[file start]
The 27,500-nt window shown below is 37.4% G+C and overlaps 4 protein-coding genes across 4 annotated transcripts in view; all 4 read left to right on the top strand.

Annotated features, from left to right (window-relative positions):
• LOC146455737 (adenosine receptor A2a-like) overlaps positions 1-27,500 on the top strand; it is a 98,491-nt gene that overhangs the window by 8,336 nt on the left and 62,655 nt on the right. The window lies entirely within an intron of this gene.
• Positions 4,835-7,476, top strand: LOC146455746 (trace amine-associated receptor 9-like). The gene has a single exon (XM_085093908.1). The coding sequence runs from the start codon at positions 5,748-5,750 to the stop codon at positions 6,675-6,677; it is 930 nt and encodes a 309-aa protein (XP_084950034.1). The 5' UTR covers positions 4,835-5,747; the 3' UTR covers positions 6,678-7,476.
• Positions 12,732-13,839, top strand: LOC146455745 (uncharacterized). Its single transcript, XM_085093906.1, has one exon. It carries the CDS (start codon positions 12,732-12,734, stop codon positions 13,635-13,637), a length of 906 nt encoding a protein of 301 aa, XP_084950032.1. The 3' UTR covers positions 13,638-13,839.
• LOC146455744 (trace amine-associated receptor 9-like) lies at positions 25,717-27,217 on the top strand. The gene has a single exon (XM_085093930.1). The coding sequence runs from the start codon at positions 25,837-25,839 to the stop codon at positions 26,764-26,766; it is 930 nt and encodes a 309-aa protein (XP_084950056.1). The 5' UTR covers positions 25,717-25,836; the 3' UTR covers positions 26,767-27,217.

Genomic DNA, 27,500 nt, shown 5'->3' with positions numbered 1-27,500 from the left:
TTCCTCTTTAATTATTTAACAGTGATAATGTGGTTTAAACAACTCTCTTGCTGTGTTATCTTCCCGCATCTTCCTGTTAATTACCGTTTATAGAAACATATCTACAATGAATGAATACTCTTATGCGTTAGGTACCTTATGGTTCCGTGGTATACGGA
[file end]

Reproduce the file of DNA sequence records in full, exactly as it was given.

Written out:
The 27,500-nt window shown below is 37.4% G+C and overlaps 4 protein-coding genes across 4 annotated transcripts in view; all 4 read left to right on the top strand.

Annotated features, from left to right (window-relative positions):
• LOC146455737 (adenosine receptor A2a-like) overlaps positions 1-27,500 on the top strand; it is a 98,491-nt gene that overhangs the window by 8,336 nt on the left and 62,655 nt on the right. The window lies entirely within an intron of this gene.
• Positions 4,835-7,476, top strand: LOC146455746 (trace amine-associated receptor 9-like). The gene has a single exon (XM_085093908.1). The coding sequence runs from the start codon at positions 5,748-5,750 to the stop codon at positions 6,675-6,677; it is 930 nt and encodes a 309-aa protein (XP_084950034.1). The 5' UTR covers positions 4,835-5,747; the 3' UTR covers positions 6,678-7,476.
• Positions 12,732-13,839, top strand: LOC146455745 (uncharacterized). Its single transcript, XM_085093906.1, has one exon. It carries the CDS (start codon positions 12,732-12,734, stop codon positions 13,635-13,637), a length of 906 nt encoding a protein of 301 aa, XP_084950032.1. The 3' UTR covers positions 13,638-13,839.
• LOC146455744 (trace amine-associated receptor 9-like) lies at positions 25,717-27,217 on the top strand. The gene has a single exon (XM_085093930.1). The coding sequence runs from the start codon at positions 25,837-25,839 to the stop codon at positions 26,764-26,766; it is 930 nt and encodes a 309-aa protein (XP_084950056.1). The 5' UTR covers positions 25,717-25,836; the 3' UTR covers positions 26,767-27,217.

Genomic DNA, 27,500 nt, shown 5'->3' with positions numbered 1-27,500 from the left:
TTCCTCTTTAATTATTTAACAGTGATAATGTGGTTTAAACAACTCTCTTGCTGTGTTATCTTCCCGCATCTTCCTGTTAATTACCGTTTATAGAAACATATCTACAATGAATGAATACTCTTATGCGTTAGGTACCTTATGGTTCCGTGGTATACGGA